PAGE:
This post is the first of a series about verbal autopsy, the subject of a selection of articles just published in BMC Medicine’s Medicine for Global Health collection.
Determining causes of death is vitally important to public health. It helps to determine what health problems are afflicting a population, which in turn affects policies and strategies to improve health and reduce the number of deaths from certain causes.
One of the first examples we have of a research method to determine causes of death in a population is from 17th Century London, where ‘death searchers’ recorded deaths in the population by weekly household visits, mainly to estimate mortality from the plague.
These days, in developed countries, the process has become routine, with compulsory death registration and medical diagnosis of each death. But in developing countries, where many deaths take place outside of healthcare settings, things get more complicated.
Verbal autopsy, which is the focus of a new series of articles in BMC Medicine, is a research method to determine causes of death in cases where there was no medical record or formal medical attention given. At a basic level, it involves asking questions of family members or people who knew the deceased well, to record the events, signs and symptoms that led to the person’s death. This information is then analyzed to determine the possible causes.
While this idea seems simple, it doesn’t take long to see a whole range of challenges surrounding the efficacy and accuracy of the process. The main ones are firstly, the quality and details of the questionnaire used to gather the information about the death, and secondly the way in which this information is analyzed.
In his commentary to introduce the series of articles, Michel Garenne describes the development of verbal autopsy from the 1970s onwards and highlights some of the questionnaires now used, as well as the different ways in which we can analyze the results.
One of the most contentious issues appears to be the comparison between automated analysis of the questionnaires, versus analysis by a medical professional.
The quality of automated methods can be judged by their statistical performances, and usually against a gold standard, such as hospital-based medical diagnosis. Articles by Chris Murray et al. and by Prabhat Jha and colleagues in the new series, explore the performance of these automated methods, comparing the final diagnosis made by verbal autopsy with the hospital diagnosis taken as the reference.
It’s clear there is still considerable room for improvement with either method, and that the benefits and disadvantages of each will likely continue to be the subject of much debate – particularly as the results from the different pieces of research don’t agree.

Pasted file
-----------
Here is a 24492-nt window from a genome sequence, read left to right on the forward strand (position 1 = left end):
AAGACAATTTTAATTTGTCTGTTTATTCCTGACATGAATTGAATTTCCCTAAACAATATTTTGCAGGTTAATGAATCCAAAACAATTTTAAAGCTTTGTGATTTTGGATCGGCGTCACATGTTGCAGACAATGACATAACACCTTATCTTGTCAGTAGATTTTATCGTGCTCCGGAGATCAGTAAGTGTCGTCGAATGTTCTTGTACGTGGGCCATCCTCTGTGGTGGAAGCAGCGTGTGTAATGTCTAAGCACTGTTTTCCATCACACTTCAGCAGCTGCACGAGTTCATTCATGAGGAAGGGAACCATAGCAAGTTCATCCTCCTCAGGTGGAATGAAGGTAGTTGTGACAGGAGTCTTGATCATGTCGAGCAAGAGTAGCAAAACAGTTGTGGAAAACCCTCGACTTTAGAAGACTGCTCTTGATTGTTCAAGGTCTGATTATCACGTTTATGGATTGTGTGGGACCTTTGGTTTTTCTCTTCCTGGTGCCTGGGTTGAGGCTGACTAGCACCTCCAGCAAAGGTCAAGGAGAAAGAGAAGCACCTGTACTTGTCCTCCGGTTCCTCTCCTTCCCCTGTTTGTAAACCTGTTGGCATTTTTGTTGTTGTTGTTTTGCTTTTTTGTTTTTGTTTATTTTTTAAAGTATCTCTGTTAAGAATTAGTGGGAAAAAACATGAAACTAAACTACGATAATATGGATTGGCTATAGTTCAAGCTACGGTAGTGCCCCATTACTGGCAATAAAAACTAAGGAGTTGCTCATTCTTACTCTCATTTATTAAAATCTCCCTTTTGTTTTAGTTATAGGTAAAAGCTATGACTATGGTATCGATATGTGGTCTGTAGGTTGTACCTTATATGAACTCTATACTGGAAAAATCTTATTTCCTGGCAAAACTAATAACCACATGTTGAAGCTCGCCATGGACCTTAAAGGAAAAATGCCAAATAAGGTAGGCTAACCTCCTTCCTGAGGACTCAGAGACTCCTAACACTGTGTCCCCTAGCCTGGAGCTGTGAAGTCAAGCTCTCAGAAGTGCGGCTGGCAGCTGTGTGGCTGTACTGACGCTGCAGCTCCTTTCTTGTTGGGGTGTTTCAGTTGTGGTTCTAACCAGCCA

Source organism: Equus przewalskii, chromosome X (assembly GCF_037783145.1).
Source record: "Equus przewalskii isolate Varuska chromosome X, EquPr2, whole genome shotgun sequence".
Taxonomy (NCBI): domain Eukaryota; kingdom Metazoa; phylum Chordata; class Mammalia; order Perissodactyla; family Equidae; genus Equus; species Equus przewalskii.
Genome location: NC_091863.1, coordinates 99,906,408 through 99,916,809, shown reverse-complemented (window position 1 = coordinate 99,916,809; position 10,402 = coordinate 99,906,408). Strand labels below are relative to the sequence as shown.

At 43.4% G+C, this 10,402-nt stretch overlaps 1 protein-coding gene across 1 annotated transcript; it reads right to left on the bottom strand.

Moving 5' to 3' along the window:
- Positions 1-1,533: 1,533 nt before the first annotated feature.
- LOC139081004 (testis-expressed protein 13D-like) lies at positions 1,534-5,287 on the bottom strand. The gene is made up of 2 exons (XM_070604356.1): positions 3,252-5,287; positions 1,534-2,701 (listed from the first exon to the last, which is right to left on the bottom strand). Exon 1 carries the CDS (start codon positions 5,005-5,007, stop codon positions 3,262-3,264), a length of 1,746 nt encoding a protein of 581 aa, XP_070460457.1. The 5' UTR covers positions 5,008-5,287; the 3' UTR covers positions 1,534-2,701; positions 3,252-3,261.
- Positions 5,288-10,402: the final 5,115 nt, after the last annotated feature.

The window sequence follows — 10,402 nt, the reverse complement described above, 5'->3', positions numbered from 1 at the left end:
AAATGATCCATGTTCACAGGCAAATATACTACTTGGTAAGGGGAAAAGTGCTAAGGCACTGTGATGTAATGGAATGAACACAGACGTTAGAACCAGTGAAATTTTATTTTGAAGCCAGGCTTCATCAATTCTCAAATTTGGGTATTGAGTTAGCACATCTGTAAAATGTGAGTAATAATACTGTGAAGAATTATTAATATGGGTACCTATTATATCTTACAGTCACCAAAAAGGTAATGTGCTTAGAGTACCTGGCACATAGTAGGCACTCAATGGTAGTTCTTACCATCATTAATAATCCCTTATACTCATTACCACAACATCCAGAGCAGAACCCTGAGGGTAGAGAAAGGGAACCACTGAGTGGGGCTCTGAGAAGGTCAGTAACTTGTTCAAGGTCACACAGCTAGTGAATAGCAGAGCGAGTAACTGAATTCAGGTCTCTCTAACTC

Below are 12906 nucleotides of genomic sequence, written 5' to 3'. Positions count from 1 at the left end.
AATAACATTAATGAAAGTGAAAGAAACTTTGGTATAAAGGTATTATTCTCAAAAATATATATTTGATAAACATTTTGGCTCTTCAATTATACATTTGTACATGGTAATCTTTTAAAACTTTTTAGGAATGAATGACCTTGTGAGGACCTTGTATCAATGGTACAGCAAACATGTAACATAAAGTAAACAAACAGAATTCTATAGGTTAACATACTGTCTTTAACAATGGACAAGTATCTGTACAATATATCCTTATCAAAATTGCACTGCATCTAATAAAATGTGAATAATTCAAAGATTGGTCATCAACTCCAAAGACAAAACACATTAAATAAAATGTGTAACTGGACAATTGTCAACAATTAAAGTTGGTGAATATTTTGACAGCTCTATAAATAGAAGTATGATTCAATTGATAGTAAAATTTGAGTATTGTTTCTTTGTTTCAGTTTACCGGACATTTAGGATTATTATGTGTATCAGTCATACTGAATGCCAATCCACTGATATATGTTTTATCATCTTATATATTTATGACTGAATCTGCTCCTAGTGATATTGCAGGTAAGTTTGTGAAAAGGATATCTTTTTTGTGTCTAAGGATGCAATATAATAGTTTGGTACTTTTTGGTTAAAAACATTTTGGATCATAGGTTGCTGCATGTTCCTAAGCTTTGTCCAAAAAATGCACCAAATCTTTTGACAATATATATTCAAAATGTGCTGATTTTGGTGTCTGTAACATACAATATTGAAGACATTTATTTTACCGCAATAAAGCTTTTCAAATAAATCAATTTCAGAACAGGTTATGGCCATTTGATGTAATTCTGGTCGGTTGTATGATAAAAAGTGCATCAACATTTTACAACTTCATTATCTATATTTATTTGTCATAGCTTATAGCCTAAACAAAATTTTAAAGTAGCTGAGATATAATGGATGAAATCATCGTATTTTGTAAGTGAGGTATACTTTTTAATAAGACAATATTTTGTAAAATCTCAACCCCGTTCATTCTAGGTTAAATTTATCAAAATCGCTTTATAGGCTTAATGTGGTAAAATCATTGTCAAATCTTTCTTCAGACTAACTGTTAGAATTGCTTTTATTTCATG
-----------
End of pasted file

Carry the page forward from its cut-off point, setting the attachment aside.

Even the ‘PHMRC gold-standard’, which was made available for public use last year, is proving controversial, with Peter Byass pointing out some of the potential issues with the new ‘gold-standard’ approach.
Having said that, there’s no doubt that verbal autopsies are important for public health. Garenne’s commentary points out that the use of verbal autopsies in Morocco in 1988 “quickly revealed that neonatal tetanus was a leading cause of death in the country. When this was presented, the Ministry of Health embarked into a major campaign to eliminate neonatal tetanus, a goal achieved within a few years and certified in 2002.”
An opinion piece from Prabhat Jha points out the importance of the continuing work on verbal autopsy. One would hope that the new findings presented in BMC Medicine are another step towards improving verbal autopsy standards, ensuring that further successes like that of Morrocan neonatal tetanus can be achieved in the future.
Chris Murray’s article states publication of the 2001-3 MDS records occurred only in 2010 and attributes the delay to physician coding. This is factually incorrect. The main field work was done in 2004-5, and the main delay was due to scanning the paper records and due to administrative delays. The double coding of over 130,000 records itself was done within 18 months and the main report published by RGI in 2009. With the new physician coding system in place, we were able to double code over 40,000 deaths for 2004/5 by about 200 physicians within 2 months. There are now over 300 physicians on board, so future coding should be much faster.
[…] improving the coverage and quality of COD data is vital. Verbal autopsy (VA) is currently the best and most practical method of obtaining COD statistics in these areas. […]
[…] Read more about the verbal autopsy series in this BioMed Central blog. […]
[…] and Asia. Interviews were carried out with families or witnesses of the death (a process known as verbal autopsy ) and the results computer processed in a standard way. All the details are available for free […]